Meanwhile, the audio presentation is equal to the task of bringing these films to life, offering notes both epic and subtle as they render the landscapes of Middle Earth with startling dimensionality. All of the film's various elements, from dialogue to sound effects to score, are mixed together beautifully to maximize the impact of the films, which means sometimes to startle the audience and sometimes to slowly evoke deeper emotional themes that resonate long after the story itself has moved on to other business.
Unfortunately, in terms of "new" content, that's it for this set, unless digital copies of all three films counts. The Fellowship of the Ring, for example, features three documentaries, all of which are from external sources such as the Sci-Fi Channel or National Geographic, a "featurette gallery" that explores various aspects of the LOTR world, an Enya music video, a preview of The Two Towers, and a preview / explanation of the Extended Editions, albeit one that was produced for their initial releases (meaning there's currently no date for their blu-ray debut). The same basic idea holds true for the bonus content of both Two Towers and Return of the King, and having scoured through all of this stuff on its initial release, I can attest that little of it feels as substantive or as meaningful as the material on the Extended Edition discs, where Jackson and company obviously focused the majority of their energies.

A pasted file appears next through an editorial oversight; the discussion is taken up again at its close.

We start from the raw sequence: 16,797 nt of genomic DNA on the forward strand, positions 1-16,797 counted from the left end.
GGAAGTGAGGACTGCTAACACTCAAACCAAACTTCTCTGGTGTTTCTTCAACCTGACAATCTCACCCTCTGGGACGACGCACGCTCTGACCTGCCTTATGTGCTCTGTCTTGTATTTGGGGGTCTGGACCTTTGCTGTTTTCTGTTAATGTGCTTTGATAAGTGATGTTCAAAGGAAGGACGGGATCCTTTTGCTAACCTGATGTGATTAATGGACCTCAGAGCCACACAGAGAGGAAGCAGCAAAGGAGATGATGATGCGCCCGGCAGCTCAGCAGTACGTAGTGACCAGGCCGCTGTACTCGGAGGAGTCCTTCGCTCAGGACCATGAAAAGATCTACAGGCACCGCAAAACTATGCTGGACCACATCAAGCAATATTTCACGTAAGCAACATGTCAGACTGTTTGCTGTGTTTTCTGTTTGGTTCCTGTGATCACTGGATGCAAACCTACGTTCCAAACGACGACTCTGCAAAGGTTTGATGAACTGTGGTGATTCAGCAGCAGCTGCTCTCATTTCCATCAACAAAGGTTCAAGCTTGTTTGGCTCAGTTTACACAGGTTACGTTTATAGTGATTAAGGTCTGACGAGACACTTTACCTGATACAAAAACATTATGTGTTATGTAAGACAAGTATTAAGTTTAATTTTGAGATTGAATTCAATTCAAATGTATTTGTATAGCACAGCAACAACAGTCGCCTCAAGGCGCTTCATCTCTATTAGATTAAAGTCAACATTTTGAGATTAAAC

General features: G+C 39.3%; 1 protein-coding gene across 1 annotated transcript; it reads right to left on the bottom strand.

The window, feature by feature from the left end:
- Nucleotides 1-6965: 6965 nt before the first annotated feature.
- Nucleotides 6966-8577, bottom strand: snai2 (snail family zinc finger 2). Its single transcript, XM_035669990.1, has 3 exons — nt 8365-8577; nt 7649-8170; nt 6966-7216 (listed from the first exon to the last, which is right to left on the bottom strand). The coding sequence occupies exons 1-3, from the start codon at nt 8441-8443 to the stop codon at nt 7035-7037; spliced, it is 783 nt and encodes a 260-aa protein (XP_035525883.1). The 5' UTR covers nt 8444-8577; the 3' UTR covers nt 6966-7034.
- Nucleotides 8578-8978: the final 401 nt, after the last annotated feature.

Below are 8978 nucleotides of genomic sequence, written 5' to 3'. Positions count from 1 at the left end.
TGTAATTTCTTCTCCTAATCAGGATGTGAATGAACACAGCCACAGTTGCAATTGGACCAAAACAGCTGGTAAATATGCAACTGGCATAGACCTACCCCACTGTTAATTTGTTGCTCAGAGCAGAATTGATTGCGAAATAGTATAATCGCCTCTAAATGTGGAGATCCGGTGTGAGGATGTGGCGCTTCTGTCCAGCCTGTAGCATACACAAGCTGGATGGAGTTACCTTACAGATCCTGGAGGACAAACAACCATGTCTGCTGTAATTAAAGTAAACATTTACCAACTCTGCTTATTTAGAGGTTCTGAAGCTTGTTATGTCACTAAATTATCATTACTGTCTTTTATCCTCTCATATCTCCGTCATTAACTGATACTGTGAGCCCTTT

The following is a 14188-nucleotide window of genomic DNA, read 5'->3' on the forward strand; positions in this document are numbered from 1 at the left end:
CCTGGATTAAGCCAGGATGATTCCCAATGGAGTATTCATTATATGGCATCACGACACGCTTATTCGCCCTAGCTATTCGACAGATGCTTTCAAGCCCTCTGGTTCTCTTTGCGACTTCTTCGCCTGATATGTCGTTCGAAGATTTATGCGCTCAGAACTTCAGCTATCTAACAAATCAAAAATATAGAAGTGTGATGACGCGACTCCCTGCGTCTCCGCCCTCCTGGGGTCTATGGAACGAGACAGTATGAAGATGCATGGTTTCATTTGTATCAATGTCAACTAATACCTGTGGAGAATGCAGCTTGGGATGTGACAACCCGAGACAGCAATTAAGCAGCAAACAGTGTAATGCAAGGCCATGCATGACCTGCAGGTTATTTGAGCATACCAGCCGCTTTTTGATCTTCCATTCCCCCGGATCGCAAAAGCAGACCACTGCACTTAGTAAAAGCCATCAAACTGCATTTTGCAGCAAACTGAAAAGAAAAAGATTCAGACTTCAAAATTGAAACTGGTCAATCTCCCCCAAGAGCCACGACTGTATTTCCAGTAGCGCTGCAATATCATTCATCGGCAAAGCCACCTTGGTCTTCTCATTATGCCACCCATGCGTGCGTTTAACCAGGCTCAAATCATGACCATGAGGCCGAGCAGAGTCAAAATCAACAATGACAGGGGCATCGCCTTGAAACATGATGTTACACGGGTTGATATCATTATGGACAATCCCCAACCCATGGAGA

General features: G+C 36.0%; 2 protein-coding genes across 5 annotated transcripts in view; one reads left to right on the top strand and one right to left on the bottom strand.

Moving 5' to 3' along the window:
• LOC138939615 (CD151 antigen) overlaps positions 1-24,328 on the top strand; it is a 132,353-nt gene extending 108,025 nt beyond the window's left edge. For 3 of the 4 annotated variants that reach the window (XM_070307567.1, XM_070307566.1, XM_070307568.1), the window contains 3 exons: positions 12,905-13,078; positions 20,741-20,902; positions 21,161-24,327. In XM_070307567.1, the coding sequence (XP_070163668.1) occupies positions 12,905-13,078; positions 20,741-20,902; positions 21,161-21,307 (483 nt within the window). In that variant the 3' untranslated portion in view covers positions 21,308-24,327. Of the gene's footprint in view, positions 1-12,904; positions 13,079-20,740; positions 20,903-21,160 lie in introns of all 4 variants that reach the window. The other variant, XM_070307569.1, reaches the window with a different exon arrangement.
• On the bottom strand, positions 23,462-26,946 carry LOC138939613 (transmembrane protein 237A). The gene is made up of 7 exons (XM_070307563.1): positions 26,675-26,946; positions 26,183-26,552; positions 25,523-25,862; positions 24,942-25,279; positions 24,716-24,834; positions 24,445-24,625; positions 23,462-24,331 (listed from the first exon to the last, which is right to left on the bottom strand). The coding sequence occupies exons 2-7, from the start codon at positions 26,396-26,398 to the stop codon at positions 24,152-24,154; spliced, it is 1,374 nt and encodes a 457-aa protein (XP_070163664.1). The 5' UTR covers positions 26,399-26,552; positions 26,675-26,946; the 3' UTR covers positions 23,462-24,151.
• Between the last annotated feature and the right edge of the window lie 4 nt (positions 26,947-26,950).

All of which begs the question: are the Lord of the Rings films worth buying simply for the opportunity to watch them in high definition? The mitigating factor, primarily, is whether you prefer the theatrical cuts or the Extended Editions, or in my particular case, the theatrical version of Fellowship but the Extended versions of Two Towers and Return of the King -- a preference which makes straightforward "set" purchases impossible. The problem, however, is that it's hard to be discouraging of this release since it is obviously intended to be a preamble, an aperitif, for those expanded, extended, encyclopedic version that will no doubt be released, and the last thing that fans want is to scare Warner Home Video off of prioritizing those releases.
But the bottom line is, who are we kidding? Is it even remotely possible that poor sales of this set will result in WHV pulling the release of the Extended Editions? They are, after all, planning to make two more of these movies, predicated almost exclusively on the critical and commercial success of the Rings trilogy. In which case, peruse the details of my descriptions of the video and audio quality and determine for yourself if this is a must-have set for your burgeoning blu-ray collection. Because if it's true that Lord of the Rings as a whole was the most important provider of information about moviemaking, then you can decide for yourself how much more you need to know, or maybe how many more times you need to know the exact same thing.